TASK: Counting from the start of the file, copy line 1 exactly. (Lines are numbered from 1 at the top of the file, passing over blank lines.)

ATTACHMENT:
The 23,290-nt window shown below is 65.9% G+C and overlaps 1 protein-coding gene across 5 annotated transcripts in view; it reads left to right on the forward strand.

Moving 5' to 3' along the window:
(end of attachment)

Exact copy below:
The 23,290-nt window shown below is 65.9% G+C and overlaps 1 protein-coding gene across 5 annotated transcripts in view; it reads left to right on the forward strand.